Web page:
- May 7, 2021 4:47 PM
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- July 8, 2021 1:14 PM
PHNOM PENH — Young teacher Bon Theary says establishing a close relationship with students is needed for effective teaching.
Theary, who started her career at 19, believes in promoting a friendly environment in the classroom where students can open up about their academic and personal struggles.
Born in a suburban area of Phnom Penh in Kandal province, Bon Theary, now 23, was recruited as an elementary teacher after she graduated from high school.
She is also a fellow at Teach for Cambodia, a local organization working to reimagine education and the social impact industry in Cambodia so that children can receive a top-notch education.
Having taught students in grades two and three at Puk Russey Elementary School in her hometown, Theary has figured out that her passion to help students achieve academic success while being happy and comfortable with learning has become her ultimate goal.
“At first, I did not think that I would have become a teacher,” she said.
“I used to be an outstanding student, being given an opportunity to explain the lessons to the whole class.
“I then thought what if I became someone who shared and explained things to the others?”
She decided to become a teacher and took the teacher civil state examination with success.
“I love the profession as it is in line with my passion for sharing while I can contribute to society’s development through cultivating human resources,” she said.
Challenges for a youthful teacher with young students
Flexibility is crucial to teach young students, Theary said, adding that she has to prepare many techniques to deal with students because young children always prefer entertainment to learn.
Some students cannot catch up with lessons while some do not pay attention in class. Some parents are busy, having no time to engage with the school, and she has to intervene which is quite challenging.
Theary’s main challenge is seeking a technique that can push up the weak students and motivate them to engage in the classroom.
Theary, who started her career at 19, believes in promoting a friendly environment in the classroom where students can open up about their academic and personal struggles. Photo provided by Bon Theary
Some students help their parents sell things at night to make ends meet while some do not receive encouragement to learn.
Some students think they cannot go further than their hometown, discouraging them from studying hard.
“When there are a few students who really do not want to study, I do not force them,” she said. “I try to encourage them and talk to them one on one during the break times, learning about their challenges. It also makes them accept me as a person whom they think can help them.”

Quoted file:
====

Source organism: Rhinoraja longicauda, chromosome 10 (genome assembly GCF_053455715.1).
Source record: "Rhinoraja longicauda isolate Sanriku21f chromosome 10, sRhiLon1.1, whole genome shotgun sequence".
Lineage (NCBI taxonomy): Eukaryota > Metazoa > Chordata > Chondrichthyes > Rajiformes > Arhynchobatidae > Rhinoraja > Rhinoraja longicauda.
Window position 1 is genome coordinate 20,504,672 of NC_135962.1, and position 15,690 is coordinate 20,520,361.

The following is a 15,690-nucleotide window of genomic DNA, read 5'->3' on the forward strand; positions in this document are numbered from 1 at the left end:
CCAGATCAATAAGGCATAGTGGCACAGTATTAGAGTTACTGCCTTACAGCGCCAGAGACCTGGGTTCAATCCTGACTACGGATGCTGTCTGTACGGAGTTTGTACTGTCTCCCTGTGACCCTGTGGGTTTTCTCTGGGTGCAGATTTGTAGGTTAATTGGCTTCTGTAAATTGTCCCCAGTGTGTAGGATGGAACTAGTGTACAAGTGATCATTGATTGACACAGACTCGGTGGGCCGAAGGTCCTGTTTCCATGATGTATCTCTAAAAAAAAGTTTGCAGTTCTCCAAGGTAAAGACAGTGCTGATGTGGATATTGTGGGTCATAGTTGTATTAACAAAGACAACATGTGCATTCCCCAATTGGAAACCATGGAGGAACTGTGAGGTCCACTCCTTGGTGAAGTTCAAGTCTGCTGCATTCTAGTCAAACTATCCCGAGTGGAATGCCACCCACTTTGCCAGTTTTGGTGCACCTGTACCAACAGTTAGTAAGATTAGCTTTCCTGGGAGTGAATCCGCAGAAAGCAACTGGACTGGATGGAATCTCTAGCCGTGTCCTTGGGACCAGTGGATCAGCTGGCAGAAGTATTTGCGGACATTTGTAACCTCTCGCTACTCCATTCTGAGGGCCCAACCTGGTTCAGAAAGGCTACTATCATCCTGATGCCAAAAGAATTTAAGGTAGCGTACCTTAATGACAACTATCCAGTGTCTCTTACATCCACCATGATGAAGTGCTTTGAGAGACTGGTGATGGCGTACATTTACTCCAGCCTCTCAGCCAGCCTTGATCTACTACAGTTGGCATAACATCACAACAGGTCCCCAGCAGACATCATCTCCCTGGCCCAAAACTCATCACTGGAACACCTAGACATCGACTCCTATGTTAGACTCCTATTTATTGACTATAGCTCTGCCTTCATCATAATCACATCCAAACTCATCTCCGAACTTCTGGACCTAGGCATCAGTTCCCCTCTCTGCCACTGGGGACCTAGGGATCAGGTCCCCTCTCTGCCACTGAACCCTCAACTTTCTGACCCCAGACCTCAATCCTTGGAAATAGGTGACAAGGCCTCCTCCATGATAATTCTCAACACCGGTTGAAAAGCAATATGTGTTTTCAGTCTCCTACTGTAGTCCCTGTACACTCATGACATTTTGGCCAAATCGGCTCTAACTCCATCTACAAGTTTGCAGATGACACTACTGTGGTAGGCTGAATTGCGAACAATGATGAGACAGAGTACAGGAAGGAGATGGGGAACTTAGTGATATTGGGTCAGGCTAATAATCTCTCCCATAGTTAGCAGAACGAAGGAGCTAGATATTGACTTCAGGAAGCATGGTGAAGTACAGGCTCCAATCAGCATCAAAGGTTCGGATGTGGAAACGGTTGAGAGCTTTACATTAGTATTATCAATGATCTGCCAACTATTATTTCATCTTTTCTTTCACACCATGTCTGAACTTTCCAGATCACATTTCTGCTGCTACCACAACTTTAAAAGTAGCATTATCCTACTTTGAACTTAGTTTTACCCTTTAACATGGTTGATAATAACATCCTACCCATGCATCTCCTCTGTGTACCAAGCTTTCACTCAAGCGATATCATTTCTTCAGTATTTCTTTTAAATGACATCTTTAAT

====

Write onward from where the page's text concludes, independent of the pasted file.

“When I use this technique, I find that it’s effective as the students start to speak out to me more and more,” she said.
“After I learn about their situation, I will lead them to talk about their dreams and future, when I can insert the right encouraging words for them.”
Learning cannot be forced
Theary said students of any age cannot be forced to learn by using intimidation, violence or harsh words as implemented in the past, adding that they need encouragement and a sense of security.
Theary said she used to think of giving up the profession with its lower pay and huge responsibility but reflecting on her goal and passion, she can continue and help young students in need.
“I used to be a student with good grades, so I need to be a teacher who can cultivate human resources as well,” she said.
Her proudest moment as a teacher was when her eight-year-old student came up on the stage and gave a gratitude speech at the Mengly J. Quach Foundation — a philanthropic non-governmental organization of — for helping her school.
“I was over the moon when my young student could deliver the `12speech smoothly and was complimented,” she said. “It motivates me more to pursue the teaching profession.”
A resident of Puk Russey commune’s Puk Russey Leu village, Khsach Kandal district, Theary pledged to excel in the profession to provide the right education at an early age.
She urged teachers to build close relationships with their students and asked parents to contribute to students’ academic performance.